Thursday 14 December 2006

Who are the champions?

Many centuries ago there were champions. Real champions. Their job was to fight on behalf of Kings and Queens who, because they were royalty, were themselves only allowed to fight their equals. They were far too important to fight their own fights so they used to hire people to do it for them.

Now of course being sensible, if somewhat inbred, these Kings and Queens would seek out the roughest, toughest, most battle-hardened combat specialists most likely to beat off the competition. These champions were seen as heroes in the days when fighting prowess meant something. Thankfully we’ve moved on since then but the legacy of these champions remains with us in our language and also in things like sport. The Zebras are our champions when they take on teams from other countries on our behalf. Whether they win or lose they remain our champions in the original sense.

Now of course the word has now changed it’s meaning but I think it is useful to remember it’s origin.

And that’s where I think that there are parallels between these champions and the customer-service industry. The service champions we at Consumer Watchdog identify are very much like the champions of history. They are the ones that aren’t afraid to go into battle on behalf of their employer and against their competitors. They fight, although obviously not in the old-fashioned sense, to win, to beat their competitor and to bring glory and riches to those that they fight for. They aren’t armed with swords, battleaxes and bows and arrows any more but with much more complicated weapons. Our champions go into battle with good (or at the very least well-presented) products, policies that are customer friendly and with the occasional special treat for consumers.

OK, that is about as far as I can stretch the analogy. One big difference is that these days service champions can move from company to company. In fact a series of career moves is probably a sign that someone is pretty good at it. Sooner or later anyone doing a great job servicing customers will be recognised by other companies and head-hunted (another term with a violent history).

Normally when “head-hunting” is mentioned we think of CEOs and MDs but it’s not always the case. People can be head-hunted at all levels. In fact we were privileged to help bring about one of these several months ago.

In April this year we hosted the first Consumer Watchdog Birthday Party. We invited the 150 service champions we had celebrated in our first year to the Gaborone International Convention Centre to be celebrated in front of the press, their managers and the nation. Our guest of honour was the President who helped us to recognise the achievement of our service champions (see our website for pictures).

One of the champions worked at a well-known fast-food outlet, serving customers on the front line (yet another military term). Just a few minutes after getting his prize from the President he was approached by a very senior manager from a bank who offered him a job on the spot. Our champion doubled his salary instantly and now works in customer service helping the bank improve it’s relationship with it’s customers.

The bank manager didn’t care that the young man in question had never worked in a bank before. He didn’t care that our champion was unqualified to be an actual banker. Instead he saw that he was perfectly qualified to work in customer care.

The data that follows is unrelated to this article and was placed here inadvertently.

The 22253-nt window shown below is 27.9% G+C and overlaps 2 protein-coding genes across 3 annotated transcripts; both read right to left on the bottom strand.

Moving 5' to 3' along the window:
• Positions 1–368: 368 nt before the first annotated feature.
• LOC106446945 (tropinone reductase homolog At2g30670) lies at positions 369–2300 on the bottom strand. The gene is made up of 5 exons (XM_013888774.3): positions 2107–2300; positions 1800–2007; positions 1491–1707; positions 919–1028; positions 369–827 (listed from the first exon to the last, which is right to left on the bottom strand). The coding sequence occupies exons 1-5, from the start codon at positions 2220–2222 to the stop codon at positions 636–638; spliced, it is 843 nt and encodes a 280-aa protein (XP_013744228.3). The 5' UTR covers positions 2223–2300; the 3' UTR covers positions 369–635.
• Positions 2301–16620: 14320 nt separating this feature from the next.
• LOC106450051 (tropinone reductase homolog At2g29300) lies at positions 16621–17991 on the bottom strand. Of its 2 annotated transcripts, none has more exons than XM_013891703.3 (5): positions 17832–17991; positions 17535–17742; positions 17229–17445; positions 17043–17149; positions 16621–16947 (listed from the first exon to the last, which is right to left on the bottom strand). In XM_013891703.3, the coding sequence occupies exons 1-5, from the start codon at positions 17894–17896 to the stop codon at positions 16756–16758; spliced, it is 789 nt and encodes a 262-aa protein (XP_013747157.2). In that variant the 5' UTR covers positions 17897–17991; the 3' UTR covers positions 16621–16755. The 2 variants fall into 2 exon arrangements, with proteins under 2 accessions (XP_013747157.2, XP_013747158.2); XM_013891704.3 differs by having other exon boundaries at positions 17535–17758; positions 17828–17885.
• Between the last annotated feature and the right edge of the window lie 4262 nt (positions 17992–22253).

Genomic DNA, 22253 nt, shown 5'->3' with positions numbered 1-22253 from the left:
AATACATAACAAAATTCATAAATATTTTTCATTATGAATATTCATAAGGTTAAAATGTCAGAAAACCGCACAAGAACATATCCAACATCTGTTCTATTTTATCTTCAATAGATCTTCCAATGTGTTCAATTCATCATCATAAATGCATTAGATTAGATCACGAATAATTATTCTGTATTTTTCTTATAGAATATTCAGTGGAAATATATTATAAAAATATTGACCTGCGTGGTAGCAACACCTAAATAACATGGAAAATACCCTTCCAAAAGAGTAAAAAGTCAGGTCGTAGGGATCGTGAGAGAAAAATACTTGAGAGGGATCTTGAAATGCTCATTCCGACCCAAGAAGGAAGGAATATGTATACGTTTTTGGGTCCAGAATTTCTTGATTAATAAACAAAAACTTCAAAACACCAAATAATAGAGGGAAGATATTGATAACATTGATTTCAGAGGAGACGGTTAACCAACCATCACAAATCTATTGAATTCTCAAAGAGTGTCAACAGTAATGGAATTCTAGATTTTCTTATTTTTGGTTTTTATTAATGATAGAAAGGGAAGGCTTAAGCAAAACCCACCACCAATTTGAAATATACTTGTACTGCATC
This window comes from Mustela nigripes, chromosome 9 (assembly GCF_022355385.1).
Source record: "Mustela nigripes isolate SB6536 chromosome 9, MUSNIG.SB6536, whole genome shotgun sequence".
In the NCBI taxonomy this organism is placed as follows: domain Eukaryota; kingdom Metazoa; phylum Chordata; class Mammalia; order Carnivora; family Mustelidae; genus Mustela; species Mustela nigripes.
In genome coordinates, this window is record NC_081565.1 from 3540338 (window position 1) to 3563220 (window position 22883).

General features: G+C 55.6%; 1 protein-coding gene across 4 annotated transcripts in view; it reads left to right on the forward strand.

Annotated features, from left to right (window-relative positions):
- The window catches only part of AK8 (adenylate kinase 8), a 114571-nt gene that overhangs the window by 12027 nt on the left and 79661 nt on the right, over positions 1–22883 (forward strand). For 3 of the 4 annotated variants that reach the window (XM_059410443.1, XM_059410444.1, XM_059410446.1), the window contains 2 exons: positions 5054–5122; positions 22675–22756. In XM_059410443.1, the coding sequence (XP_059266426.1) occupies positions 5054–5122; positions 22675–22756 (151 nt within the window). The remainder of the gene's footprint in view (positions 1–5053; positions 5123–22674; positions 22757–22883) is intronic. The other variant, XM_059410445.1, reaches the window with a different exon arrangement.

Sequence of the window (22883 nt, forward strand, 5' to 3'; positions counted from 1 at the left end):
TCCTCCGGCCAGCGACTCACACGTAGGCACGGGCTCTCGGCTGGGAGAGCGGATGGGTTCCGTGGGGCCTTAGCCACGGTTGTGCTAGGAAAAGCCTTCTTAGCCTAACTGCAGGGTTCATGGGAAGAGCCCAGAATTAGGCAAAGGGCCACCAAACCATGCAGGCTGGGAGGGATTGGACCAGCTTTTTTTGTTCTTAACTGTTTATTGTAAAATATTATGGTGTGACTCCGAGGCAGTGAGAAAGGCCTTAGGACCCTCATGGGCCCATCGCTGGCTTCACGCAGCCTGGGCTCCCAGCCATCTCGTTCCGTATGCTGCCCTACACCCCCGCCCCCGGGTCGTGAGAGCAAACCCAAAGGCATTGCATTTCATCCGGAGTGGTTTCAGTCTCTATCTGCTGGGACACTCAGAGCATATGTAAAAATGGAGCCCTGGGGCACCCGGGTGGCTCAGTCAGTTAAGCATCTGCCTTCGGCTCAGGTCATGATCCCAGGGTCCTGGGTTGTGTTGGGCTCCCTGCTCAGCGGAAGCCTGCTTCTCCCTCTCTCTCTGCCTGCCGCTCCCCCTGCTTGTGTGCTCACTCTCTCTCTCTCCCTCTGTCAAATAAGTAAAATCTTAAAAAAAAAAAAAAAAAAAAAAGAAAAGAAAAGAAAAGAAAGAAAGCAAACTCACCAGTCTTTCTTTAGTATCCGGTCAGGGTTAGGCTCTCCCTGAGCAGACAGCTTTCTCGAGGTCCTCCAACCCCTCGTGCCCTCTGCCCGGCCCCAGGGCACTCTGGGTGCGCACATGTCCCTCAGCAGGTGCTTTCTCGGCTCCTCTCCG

What he understood is that champions are champions, regardless of who they fight for. Fighting skills are universal, whether you are serving fast food or helping customers in a bank. The qualities needed are actually quite simple but most importantly of all they are the same as those needed for the old fighting champions. Huge amounts of energy, excellent skills with the weapons available and most of all a passion to be the best, to win.

It also takes an understanding that there is nothing wrong with seeing business as like warfare. Some people seem to think that there is something morally reprehensible about competing, about taking on the competition and doing your level best to beat them. However the bizarre thing is that these same people are often avid sports fans. There are so many parallels between sport, warfare and business. All are about competition, victory and defeat. Can you imagine a boxing match with only one boxer? A football final with only one side? The reason football teams practice over and over again is not just to make them good at the game, it’s to make them better than the other side. Why can’t we see business as the same?

Lastly customers, like football fans, benefit when there is vigorous competition. We all want to see an exciting game involving two well-matched sides each doing their best to win. Same in business!

Christmas prizes

We have Christmas presents to give away! Barloworld have donated several thousand Pula’s worth of merchandise, from sweatshirts to baseball caps, for us to give away to nominated service champions. Barloworld also tell us that if a winner has a car from them they can use the value of the prize towards a service or they will knock double the value of the prize off the price of a new car!

So tell us, who do you think deserves to spend Christmas looking like a walking, talking advertisement for Volvo, Volkswagen, Audi, Ford or Jaguar? Let us know and there is still just enough time to give them an early Christmas treat.

This week’s stars!

  • All the staff at Vee’s Video at Molapo Crossing for being friendly, helpful and for service above and beyond the call of duty.
  • Moses from Lengaleng Bottle Store in Tlokweng for always smiling.
  • Barloworld for their generosity!

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